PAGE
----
But hang on, is this Brecht we're talking about? Shouldn't I be extolling the expertise of Martha's verfremdungseffekt? Oh, you know, the way she so brilliantly distances the character from the situation at that crucial moment in Act 1, Scene 9. Shouldn't we be discussing her perfect gestische Sprache as she waves the lease under the nose of the little prostitute? Well, no actually, because like most of the cast, Martha had not had much truck with a rebellious German visionary who transformed our ideas of the theatre's social and political functions and kicked the theatre of illusion smack in the face. So when rehearsals began on 20 May 1996, I didn't dwell for long on such things. After all, you can't act a theory and we had a mere four weeks to get a huge play up and running.
The notion of re-writing Bertolt Brecht's The Good Woman of Setzuan began one evening in the National Theatre as I sat watching Deborah Warner's 1987 production. I couldn't help wondering what it might be like if the audience were to be in the same sort of boat as the characters in the play - ie poor - and so be able to empathise rather more vividly than middle-class aficionados surveying the struggles of a desperate little soul at the bottom of the heap. So, some years later I sought permission from the Brecht Estate to rethink the play into an imaginary South African setting, where poverty is an everyday thing. I reminded them that Brecht himself had toyed with the idea of a black cast (he thought Jamaica would be the right setting and the book to be by WH Auden, no less, but it never materialised) and that no doubt he would have been pleased to see his play have another life in a new order. The estate seemed to think it a viable idea and gave the green light, for which my eternal gratitude.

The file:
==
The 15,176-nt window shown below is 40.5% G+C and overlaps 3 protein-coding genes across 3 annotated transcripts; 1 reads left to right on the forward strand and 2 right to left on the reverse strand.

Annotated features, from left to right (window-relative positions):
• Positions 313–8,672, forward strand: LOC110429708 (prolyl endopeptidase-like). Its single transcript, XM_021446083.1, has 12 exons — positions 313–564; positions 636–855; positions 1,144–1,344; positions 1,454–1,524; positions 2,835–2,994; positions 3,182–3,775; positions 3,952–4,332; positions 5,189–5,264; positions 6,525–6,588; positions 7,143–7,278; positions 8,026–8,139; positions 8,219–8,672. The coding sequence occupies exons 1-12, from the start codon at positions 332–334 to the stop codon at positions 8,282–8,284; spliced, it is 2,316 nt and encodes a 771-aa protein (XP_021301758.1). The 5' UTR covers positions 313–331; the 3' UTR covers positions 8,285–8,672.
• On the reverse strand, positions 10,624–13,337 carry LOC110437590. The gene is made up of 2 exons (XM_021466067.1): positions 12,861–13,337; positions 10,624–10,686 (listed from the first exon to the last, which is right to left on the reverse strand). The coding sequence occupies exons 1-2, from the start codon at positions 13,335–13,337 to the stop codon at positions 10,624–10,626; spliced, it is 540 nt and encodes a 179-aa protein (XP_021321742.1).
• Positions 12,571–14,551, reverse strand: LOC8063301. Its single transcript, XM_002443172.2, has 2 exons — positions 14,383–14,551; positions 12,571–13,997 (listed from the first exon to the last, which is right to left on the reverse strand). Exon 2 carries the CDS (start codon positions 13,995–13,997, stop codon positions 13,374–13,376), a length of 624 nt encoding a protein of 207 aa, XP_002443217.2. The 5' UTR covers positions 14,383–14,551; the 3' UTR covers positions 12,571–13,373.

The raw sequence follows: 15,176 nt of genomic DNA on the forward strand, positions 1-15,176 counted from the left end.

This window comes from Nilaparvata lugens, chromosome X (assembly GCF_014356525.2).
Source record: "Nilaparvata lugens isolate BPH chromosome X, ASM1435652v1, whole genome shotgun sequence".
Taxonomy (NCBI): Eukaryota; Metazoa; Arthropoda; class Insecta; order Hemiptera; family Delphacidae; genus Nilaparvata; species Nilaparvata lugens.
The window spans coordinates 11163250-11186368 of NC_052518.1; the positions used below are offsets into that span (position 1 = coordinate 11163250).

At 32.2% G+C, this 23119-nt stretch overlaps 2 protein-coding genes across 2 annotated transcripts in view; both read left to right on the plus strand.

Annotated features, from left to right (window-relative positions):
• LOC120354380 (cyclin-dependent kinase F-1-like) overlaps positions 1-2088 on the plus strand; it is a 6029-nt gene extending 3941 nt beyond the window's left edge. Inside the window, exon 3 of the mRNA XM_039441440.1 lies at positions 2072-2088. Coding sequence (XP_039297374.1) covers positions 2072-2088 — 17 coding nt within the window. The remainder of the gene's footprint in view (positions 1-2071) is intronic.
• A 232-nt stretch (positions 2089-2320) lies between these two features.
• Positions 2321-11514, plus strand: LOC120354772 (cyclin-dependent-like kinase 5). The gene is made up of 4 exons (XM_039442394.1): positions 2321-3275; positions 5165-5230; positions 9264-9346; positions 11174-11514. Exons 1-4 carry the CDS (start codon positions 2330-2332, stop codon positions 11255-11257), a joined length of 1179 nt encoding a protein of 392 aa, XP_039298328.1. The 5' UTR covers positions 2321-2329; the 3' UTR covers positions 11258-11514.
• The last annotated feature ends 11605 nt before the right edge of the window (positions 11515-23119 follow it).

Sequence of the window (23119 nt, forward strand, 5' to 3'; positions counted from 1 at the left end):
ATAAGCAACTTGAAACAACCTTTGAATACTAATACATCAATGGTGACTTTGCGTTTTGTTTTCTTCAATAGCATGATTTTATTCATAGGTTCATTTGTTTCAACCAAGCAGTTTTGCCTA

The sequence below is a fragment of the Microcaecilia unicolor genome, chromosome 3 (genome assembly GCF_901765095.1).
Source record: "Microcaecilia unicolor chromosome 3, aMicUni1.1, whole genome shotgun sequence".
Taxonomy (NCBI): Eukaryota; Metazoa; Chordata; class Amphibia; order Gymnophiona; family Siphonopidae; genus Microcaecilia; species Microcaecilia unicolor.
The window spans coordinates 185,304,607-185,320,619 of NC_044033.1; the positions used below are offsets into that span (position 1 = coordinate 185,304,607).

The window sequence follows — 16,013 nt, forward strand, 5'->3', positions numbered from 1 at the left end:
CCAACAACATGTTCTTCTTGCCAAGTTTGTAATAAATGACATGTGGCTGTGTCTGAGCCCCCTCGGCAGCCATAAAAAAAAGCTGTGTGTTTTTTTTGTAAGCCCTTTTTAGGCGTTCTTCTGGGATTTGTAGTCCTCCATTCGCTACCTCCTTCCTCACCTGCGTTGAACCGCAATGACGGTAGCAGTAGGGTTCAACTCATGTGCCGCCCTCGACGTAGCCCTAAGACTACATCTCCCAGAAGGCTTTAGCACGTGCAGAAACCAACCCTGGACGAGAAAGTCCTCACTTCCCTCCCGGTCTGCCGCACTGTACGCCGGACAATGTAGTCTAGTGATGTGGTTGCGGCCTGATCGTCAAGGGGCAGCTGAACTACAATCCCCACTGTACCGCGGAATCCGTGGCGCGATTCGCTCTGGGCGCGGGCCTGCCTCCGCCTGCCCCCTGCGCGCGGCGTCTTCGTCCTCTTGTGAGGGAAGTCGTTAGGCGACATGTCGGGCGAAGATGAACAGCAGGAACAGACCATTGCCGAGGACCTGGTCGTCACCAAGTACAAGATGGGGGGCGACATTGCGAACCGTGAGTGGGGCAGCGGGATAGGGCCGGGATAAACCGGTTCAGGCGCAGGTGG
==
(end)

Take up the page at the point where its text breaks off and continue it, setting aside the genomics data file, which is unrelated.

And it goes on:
I enlisted the help of a great story-teller and a great friend called Gcina Mhlope who also knew nothing of Brecht - I can't emphasise enough how refreshing it is to work without preconceptions - and we began by rethinking the names of the characters. This instantly provided new histories. The gentle little Chinese girl Shen-Te metamorphosed into a Zulu innocent called Sizakele, and her tough cousin from a snaky Shui-Ta to a gunshot Mafioso called Suduka. The barber Shu Fu became a benign Nigerian (Nigerians are demonised as rich villains) called Xolani; and Wang the Waterseller became Manzi-Manzi: all names have meanings in Africa and manzi means water in Zulu.